Indiana Jag is a cancelled mascot platform game in development by french Virtual Xperience around 1994/1995. Five different kind of areas were expected like jungle, Old West, Egypt and Space. As Rodolphe Czuba, Virtual Xperience developer at the time, recalled “only some graphics were done for Indy Jag, a concept like a humorous Indiana Jones with a jaguar figure”.
Super Ninja Goku is a 2D side-scrolling platform / action game, based on the ancient chinese legend of Saiyuki, that was in development (or to be published?) by Santos for the original Playstation. The studio released only 2 shoot ’em up and a puzzle game for the PSX, Super Ninja Goku seems to have been canned for unknown reasons. In 1997 Santos had to close down.
The game was later published by Aicom 2 as “Fuuun Gokuu Ninden“
Thanks to Celine for the contribution! Scan from GameFan 4-4
In 2008 MKO Games, a French independent studio, worked on a platform / adventure game prototype based on The Little Prince book. The project looked really nice, with a colorful style that was similar to the drawings that are in the book. Microsoft was interested in this proto for their Xbox 360, but they asked MKO to create a second prototype based on the art style of The Little Prince animated series created by Method Animations. Sadly neither of these prototypes was developed into a full game, maybe becaue Microsoft and other publishers seen The Little Prince as a “difficult” IP to sell to gamers.
Dota-kun no Bouken Roman is a cancelled side scrolling platform / action game that was in development for the Famicom / NES that was produced by Atlus and was going to be published by Imagineer. There are basically no info about Dota Kun’s gameplay, but we can look at some scans that were uploaded on a japanese website. On GDRI we can read some more info on the development:
Dota-kun no Bouken Roman (“Dota’s Romantic Adventure”) is some sort of side-scrolling action game that was to be published under Imagineer’s WaveJack Jr. label. It was based on an MSX game by SystemSoft. You can see ads and screenshots here. The point is, I asked Esaki if it was developed by Atlus (because I suspected it was). He said it was produced by Atlus, but it was programmed outside the company. That seems to have been a common practice for Atlus, especially in the early days.
Green Lantern is a cancelled platformer / adventure game based on the DC comic of the same name that was in development for the Super Nintendo at Ocean Software in 1994.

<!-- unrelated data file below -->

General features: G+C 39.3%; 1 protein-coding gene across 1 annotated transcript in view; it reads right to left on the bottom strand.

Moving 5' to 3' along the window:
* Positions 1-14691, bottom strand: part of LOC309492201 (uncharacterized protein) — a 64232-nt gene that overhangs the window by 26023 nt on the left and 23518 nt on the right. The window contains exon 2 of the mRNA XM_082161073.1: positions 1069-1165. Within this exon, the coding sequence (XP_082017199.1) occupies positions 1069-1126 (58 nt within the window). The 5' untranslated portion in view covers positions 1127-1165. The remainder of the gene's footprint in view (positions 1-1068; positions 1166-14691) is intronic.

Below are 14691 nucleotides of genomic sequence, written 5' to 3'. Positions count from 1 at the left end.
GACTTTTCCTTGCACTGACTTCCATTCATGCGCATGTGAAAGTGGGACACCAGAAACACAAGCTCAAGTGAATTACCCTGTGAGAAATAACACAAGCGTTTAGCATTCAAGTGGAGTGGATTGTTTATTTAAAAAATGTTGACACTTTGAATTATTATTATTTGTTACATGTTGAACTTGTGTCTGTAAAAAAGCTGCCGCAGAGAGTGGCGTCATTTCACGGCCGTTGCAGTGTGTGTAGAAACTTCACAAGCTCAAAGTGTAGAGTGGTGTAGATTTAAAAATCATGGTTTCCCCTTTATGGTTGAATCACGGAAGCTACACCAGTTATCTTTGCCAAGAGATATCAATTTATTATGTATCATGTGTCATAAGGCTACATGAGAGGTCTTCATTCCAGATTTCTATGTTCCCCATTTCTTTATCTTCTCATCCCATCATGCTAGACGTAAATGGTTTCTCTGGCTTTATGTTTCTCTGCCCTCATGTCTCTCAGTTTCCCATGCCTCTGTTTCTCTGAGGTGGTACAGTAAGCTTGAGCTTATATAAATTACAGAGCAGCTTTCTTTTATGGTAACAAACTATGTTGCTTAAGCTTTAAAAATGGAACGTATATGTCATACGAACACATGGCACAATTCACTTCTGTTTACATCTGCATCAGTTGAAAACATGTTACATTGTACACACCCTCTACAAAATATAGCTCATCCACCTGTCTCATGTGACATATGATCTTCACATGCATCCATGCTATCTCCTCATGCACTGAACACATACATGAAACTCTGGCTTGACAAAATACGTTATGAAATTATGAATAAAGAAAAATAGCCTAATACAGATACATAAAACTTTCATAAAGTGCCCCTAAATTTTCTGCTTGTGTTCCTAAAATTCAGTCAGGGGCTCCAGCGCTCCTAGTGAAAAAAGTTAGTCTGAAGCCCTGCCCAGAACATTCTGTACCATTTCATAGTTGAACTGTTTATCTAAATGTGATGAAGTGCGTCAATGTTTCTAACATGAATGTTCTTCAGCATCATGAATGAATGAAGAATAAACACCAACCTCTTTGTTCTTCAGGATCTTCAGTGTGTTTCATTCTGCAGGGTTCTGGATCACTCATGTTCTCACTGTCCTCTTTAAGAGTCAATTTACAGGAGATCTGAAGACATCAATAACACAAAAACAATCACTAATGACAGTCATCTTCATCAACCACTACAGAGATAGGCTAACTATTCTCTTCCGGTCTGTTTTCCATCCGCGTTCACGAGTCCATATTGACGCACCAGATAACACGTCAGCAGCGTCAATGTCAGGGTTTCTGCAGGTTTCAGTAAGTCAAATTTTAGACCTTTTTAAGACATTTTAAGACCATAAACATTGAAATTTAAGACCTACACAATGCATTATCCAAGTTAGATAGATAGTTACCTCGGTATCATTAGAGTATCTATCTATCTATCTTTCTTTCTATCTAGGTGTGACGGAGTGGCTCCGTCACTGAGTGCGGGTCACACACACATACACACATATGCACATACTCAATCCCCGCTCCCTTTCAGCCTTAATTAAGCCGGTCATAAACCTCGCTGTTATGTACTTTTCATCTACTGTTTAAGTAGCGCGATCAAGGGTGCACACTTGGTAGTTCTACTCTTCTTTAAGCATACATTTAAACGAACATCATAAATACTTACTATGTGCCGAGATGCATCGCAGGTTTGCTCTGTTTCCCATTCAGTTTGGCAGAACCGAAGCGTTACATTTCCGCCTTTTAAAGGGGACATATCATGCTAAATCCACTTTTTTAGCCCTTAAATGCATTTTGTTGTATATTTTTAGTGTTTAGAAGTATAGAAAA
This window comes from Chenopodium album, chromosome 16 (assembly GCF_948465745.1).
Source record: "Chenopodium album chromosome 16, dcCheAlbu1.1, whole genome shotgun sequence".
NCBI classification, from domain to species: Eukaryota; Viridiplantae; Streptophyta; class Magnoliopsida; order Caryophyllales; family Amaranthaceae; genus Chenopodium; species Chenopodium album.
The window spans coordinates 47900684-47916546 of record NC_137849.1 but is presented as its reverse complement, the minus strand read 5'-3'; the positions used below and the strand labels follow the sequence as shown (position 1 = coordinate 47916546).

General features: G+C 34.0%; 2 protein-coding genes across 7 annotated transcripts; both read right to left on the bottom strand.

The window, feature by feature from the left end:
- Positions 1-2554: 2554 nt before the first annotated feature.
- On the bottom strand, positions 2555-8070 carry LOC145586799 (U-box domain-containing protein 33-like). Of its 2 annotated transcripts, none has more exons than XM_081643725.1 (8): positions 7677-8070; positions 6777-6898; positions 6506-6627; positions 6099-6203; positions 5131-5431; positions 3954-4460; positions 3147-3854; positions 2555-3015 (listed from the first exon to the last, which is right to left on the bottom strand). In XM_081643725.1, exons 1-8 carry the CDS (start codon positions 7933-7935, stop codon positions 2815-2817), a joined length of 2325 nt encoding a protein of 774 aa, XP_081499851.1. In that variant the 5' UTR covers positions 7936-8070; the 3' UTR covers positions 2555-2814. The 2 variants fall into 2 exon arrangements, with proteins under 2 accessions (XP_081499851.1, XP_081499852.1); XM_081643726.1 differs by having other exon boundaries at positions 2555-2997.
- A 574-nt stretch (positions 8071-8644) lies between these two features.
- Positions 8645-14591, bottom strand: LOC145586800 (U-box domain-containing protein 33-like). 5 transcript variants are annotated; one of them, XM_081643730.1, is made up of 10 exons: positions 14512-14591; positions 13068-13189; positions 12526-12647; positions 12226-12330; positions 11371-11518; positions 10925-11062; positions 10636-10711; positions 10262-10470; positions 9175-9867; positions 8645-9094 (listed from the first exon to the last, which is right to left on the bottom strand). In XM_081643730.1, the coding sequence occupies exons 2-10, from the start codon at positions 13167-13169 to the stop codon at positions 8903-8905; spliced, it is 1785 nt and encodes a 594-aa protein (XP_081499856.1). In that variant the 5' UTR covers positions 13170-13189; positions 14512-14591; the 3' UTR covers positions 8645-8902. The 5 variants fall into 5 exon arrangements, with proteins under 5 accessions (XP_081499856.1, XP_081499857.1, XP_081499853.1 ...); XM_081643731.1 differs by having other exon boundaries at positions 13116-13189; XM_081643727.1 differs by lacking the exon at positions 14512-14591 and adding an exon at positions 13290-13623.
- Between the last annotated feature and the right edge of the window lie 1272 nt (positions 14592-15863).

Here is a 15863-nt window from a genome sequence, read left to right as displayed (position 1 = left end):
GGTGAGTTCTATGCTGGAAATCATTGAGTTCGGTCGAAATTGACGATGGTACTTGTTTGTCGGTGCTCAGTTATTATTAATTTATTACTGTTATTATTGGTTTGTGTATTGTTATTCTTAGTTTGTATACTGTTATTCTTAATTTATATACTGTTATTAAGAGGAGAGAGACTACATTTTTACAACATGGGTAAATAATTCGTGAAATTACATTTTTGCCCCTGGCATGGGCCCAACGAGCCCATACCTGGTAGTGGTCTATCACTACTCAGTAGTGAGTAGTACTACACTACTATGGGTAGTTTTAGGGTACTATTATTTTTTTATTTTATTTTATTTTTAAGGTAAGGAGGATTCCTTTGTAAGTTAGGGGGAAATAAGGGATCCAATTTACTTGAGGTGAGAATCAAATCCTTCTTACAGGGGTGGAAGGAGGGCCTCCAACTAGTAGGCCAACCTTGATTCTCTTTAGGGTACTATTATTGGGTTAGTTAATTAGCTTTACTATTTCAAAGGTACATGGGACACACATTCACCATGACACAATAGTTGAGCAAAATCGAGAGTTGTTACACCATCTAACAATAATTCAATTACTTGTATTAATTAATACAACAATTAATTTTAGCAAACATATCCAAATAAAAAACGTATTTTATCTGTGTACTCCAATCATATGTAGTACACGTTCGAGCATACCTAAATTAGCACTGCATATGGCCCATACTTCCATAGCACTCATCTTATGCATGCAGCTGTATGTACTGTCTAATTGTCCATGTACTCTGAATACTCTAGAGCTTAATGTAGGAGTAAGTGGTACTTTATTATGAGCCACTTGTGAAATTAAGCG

A small preview of the game was feature in the French publication, Super Power Magazine issue 29. Their write-up reveals that the game was a side-scrolling platformer with shooter elements. The story featured Hal Jordan’s Green Lantern hunting down the queen of Xaos, who is planning to conquer the universe with an army of invisible alien soldiers, once she collects a set of all-powerful crystals.
Seven levels in total were planned, each taking place on a different world in the DC universe. It all culminated with a final stage using mode 7, where the player would have flown the Lantern through space in a shoot ’em up style endgame.
A contributor from SNES Central was able to get in touch with some former members of Ocean to learn more about the project, as well as its demise. According to these sources, the game’s original programmer was Andrew Deacin. Unsatisfied with his efforts, the company’s management later replaced him with Bobby Earl, who rewrote its code from the ground up. This is just one of a number of restructuring moves made during Green Lantern’s development, says John Lomax, who was an artist on the team:
“Green lantern was an interesting one as I was only on the game for the first few weeks before moving of to work on Jurassic park 2. It kinda went through development hell (new programmers coming on to finish it as the original guys were fired).”
Bobby Earl, the coder who succeeded Deacin, revealed the circumstances of the project’s eventual cancellation:
“Green Lantern was a project I worked on quite a few years ago, for the Super Nintendo. The project was infact finished, but DC Comics wanted some very difficult and arduous changes to the product, thus considering the budget already spent, Ocean Software deemed it was not worth continuing with the project.”
Given the apparent pressure the license holders were placing on Ocean, it is likely that they were also to some extent responsible for the changes in the team’s staff throughout its development.
Dean Evans, the composer of the game’s soundtrack has since come forward about his experience with the title, even releasing some of the music he created for it on YouTube. According to Evans, a number of his songs from Green Lantern were re-used in Ocean’s Waterworld tie-in game.
Thanks to Celine, Ace, RetroGameFan9000 and Rod_Wod for the contributions! (Scans from Super Power magazine #29, CD Consoles #7, Joypad #39, Edge #8)